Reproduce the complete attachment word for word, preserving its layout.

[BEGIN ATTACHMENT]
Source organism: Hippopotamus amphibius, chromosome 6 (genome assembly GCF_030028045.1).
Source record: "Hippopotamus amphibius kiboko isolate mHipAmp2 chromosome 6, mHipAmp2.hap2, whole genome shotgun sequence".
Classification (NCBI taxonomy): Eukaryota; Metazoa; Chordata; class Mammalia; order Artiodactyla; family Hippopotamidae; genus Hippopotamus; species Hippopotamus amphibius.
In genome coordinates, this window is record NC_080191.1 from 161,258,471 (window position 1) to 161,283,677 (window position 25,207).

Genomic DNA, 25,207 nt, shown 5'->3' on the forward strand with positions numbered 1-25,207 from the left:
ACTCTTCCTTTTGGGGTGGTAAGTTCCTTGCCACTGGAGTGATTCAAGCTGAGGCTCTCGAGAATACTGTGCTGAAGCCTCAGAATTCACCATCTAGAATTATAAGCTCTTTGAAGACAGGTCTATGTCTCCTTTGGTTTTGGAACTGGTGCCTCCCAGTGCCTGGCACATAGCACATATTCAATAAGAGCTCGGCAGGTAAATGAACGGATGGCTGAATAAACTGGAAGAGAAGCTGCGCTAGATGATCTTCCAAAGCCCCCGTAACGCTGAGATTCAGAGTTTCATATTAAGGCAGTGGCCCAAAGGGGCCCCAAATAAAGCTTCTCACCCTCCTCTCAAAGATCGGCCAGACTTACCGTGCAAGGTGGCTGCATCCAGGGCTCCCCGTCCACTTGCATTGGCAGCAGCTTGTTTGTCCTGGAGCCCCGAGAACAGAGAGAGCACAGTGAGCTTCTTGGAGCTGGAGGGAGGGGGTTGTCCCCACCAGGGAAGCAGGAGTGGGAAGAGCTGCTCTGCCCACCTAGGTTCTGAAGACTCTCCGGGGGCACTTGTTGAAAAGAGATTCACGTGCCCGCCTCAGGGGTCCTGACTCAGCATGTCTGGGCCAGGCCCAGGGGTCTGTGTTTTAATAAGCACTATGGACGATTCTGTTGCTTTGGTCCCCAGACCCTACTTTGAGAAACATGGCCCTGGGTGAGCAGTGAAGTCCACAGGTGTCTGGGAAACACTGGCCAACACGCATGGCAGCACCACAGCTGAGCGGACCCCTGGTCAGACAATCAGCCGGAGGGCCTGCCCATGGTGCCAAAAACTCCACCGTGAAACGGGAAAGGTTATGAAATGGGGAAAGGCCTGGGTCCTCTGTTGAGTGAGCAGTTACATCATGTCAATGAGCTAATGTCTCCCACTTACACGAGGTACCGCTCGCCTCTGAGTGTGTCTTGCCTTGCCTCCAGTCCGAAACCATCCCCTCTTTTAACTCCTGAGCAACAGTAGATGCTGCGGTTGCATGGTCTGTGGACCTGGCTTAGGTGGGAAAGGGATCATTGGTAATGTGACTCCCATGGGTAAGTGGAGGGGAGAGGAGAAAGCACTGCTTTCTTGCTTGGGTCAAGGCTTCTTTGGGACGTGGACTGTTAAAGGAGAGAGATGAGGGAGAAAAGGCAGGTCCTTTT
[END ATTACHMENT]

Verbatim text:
Source organism: Hippopotamus amphibius, chromosome 6 (genome assembly GCF_030028045.1).
Source record: "Hippopotamus amphibius kiboko isolate mHipAmp2 chromosome 6, mHipAmp2.hap2, whole genome shotgun sequence".
Classification (NCBI taxonomy): Eukaryota; Metazoa; Chordata; class Mammalia; order Artiodactyla; family Hippopotamidae; genus Hippopotamus; species Hippopotamus amphibius.
In genome coordinates, this window is record NC_080191.1 from 161,258,471 (window position 1) to 161,283,677 (window position 25,207).

Genomic DNA, 25,207 nt, shown 5'->3' on the forward strand with positions numbered 1-25,207 from the left:
ACTCTTCCTTTTGGGGTGGTAAGTTCCTTGCCACTGGAGTGATTCAAGCTGAGGCTCTCGAGAATACTGTGCTGAAGCCTCAGAATTCACCATCTAGAATTATAAGCTCTTTGAAGACAGGTCTATGTCTCCTTTGGTTTTGGAACTGGTGCCTCCCAGTGCCTGGCACATAGCACATATTCAATAAGAGCTCGGCAGGTAAATGAACGGATGGCTGAATAAACTGGAAGAGAAGCTGCGCTAGATGATCTTCCAAAGCCCCCGTAACGCTGAGATTCAGAGTTTCATATTAAGGCAGTGGCCCAAAGGGGCCCCAAATAAAGCTTCTCACCCTCCTCTCAAAGATCGGCCAGACTTACCGTGCAAGGTGGCTGCATCCAGGGCTCCCCGTCCACTTGCATTGGCAGCAGCTTGTTTGTCCTGGAGCCCCGAGAACAGAGAGAGCACAGTGAGCTTCTTGGAGCTGGAGGGAGGGGGTTGTCCCCACCAGGGAAGCAGGAGTGGGAAGAGCTGCTCTGCCCACCTAGGTTCTGAAGACTCTCCGGGGGCACTTGTTGAAAAGAGATTCACGTGCCCGCCTCAGGGGTCCTGACTCAGCATGTCTGGGCCAGGCCCAGGGGTCTGTGTTTTAATAAGCACTATGGACGATTCTGTTGCTTTGGTCCCCAGACCCTACTTTGAGAAACATGGCCCTGGGTGAGCAGTGAAGTCCACAGGTGTCTGGGAAACACTGGCCAACACGCATGGCAGCACCACAGCTGAGCGGACCCCTGGTCAGACAATCAGCCGGAGGGCCTGCCCATGGTGCCAAAAACTCCACCGTGAAACGGGAAAGGTTATGAAATGGGGAAAGGCCTGGGTCCTCTGTTGAGTGAGCAGTTACATCATGTCAATGAGCTAATGTCTCCCACTTACACGAGGTACCGCTCGCCTCTGAGTGTGTCTTGCCTTGCCTCCAGTCCGAAACCATCCCCTCTTTTAACTCCTGAGCAACAGTAGATGCTGCGGTTGCATGGTCTGTGGACCTGGCTTAGGTGGGAAAGGGATCATTGGTAATGTGACTCCCATGGGTAAGTGGAGGGGAGAGGAGAAAGCACTGCTTTCTTGCTTGGGTCAAGGCTTCTTTGGGACGTGGACTGTTAAAGGAGAGAGATGAGGGAGAAAAGGCAGGTCCTTTT